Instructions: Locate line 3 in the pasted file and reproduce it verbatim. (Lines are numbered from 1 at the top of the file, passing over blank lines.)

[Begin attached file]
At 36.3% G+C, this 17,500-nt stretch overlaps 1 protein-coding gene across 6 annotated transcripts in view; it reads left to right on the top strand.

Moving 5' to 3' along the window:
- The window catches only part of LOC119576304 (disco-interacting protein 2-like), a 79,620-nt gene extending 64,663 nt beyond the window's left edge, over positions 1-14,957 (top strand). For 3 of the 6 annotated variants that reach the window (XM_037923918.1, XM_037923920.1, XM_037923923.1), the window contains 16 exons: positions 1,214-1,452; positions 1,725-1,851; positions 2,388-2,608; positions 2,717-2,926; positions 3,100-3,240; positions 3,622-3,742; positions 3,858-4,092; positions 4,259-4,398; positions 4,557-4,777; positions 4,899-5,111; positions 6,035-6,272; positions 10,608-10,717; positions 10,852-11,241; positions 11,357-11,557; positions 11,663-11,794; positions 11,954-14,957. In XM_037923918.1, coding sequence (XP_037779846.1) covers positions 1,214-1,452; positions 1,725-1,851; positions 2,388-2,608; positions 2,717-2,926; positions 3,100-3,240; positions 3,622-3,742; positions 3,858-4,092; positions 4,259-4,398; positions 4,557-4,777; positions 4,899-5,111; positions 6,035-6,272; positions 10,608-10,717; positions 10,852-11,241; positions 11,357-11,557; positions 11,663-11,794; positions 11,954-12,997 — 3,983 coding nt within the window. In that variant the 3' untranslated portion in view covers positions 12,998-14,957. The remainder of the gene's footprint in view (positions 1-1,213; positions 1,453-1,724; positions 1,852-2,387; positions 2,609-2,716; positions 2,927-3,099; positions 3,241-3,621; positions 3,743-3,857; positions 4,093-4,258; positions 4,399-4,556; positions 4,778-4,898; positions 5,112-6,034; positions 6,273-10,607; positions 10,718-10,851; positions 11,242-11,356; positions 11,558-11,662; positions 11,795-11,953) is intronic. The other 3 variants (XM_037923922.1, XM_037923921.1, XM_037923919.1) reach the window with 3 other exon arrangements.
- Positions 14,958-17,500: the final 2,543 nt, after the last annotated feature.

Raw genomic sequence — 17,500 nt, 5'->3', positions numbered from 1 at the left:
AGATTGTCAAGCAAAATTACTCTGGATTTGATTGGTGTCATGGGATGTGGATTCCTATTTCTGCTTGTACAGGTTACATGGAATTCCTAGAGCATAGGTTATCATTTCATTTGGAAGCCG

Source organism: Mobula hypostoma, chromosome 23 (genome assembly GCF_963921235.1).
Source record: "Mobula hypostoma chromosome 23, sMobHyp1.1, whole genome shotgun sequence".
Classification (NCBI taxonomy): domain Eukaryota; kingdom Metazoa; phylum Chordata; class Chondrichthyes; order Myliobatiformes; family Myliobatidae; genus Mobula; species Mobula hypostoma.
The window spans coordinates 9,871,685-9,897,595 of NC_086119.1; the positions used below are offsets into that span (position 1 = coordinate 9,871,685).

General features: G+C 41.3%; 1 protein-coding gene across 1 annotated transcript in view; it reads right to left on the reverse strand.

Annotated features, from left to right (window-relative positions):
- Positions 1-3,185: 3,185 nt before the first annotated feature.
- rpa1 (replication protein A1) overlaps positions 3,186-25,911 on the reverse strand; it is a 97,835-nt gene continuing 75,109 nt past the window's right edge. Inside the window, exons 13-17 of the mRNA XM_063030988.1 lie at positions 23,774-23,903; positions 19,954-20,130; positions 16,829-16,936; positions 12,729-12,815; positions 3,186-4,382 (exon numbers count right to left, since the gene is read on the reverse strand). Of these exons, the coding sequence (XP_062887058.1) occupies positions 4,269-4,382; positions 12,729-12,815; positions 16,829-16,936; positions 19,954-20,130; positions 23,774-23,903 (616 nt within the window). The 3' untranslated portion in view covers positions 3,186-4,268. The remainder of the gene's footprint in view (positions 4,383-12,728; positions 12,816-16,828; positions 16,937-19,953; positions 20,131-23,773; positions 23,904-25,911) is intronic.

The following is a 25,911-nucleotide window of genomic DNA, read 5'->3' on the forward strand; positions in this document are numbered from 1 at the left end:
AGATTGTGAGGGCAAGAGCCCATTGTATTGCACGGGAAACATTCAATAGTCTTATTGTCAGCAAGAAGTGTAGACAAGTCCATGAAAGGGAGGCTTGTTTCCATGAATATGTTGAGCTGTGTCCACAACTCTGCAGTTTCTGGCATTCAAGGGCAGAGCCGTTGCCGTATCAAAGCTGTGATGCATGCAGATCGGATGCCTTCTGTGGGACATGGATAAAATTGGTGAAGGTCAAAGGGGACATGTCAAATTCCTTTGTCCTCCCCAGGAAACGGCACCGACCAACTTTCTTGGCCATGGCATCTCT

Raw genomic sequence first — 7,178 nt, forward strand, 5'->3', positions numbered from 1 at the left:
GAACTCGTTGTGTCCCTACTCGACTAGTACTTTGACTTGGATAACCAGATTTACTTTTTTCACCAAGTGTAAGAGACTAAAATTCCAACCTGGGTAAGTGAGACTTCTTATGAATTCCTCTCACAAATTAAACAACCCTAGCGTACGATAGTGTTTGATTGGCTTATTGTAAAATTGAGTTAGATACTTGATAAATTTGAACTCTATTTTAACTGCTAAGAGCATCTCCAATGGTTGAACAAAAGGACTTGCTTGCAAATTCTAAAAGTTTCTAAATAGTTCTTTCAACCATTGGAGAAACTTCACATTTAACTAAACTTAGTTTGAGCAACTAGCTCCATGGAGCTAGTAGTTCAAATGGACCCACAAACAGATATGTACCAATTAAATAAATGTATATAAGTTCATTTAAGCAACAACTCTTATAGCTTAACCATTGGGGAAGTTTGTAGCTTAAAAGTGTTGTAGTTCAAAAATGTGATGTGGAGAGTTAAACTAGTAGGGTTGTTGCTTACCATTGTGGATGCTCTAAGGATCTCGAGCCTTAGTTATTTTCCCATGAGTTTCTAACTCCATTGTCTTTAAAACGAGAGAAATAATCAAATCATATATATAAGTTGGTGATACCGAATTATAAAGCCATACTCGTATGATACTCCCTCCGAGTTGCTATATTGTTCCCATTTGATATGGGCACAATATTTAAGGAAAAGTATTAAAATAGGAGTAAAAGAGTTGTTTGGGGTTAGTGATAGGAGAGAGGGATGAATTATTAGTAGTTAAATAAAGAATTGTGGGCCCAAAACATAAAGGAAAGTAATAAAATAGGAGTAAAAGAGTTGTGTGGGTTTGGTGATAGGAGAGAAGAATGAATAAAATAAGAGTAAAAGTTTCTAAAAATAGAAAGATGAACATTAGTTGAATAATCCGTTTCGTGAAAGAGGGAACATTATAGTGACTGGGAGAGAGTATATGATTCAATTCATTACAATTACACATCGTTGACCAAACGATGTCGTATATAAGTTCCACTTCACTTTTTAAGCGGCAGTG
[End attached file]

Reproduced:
- The window catches only part of LOC119576304 (disco-interacting protein 2-like), a 79,620-nt gene extending 64,663 nt beyond the window's left edge, over positions 1-14,957 (top strand). For 3 of the 6 annotated variants that reach the window (XM_037923918.1, XM_037923920.1, XM_037923923.1), the window contains 16 exons: positions 1,214-1,452; positions 1,725-1,851; positions 2,388-2,608; positions 2,717-2,926; positions 3,100-3,240; positions 3,622-3,742; positions 3,858-4,092; positions 4,259-4,398; positions 4,557-4,777; positions 4,899-5,111; positions 6,035-6,272; positions 10,608-10,717; positions 10,852-11,241; positions 11,357-11,557; positions 11,663-11,794; positions 11,954-14,957. In XM_037923918.1, coding sequence (XP_037779846.1) covers positions 1,214-1,452; positions 1,725-1,851; positions 2,388-2,608; positions 2,717-2,926; positions 3,100-3,240; positions 3,622-3,742; positions 3,858-4,092; positions 4,259-4,398; positions 4,557-4,777; positions 4,899-5,111; positions 6,035-6,272; positions 10,608-10,717; positions 10,852-11,241; positions 11,357-11,557; positions 11,663-11,794; positions 11,954-12,997 — 3,983 coding nt within the window. In that variant the 3' untranslated portion in view covers positions 12,998-14,957. The remainder of the gene's footprint in view (positions 1-1,213; positions 1,453-1,724; positions 1,852-2,387; positions 2,609-2,716; positions 2,927-3,099; positions 3,241-3,621; positions 3,743-3,857; positions 4,093-4,258; positions 4,399-4,556; positions 4,778-4,898; positions 5,112-6,034; positions 6,273-10,607; positions 10,718-10,851; positions 11,242-11,356; positions 11,558-11,662; positions 11,795-11,953) is intronic. The other 3 variants (XM_037923922.1, XM_037923921.1, XM_037923919.1) reach the window with 3 other exon arrangements.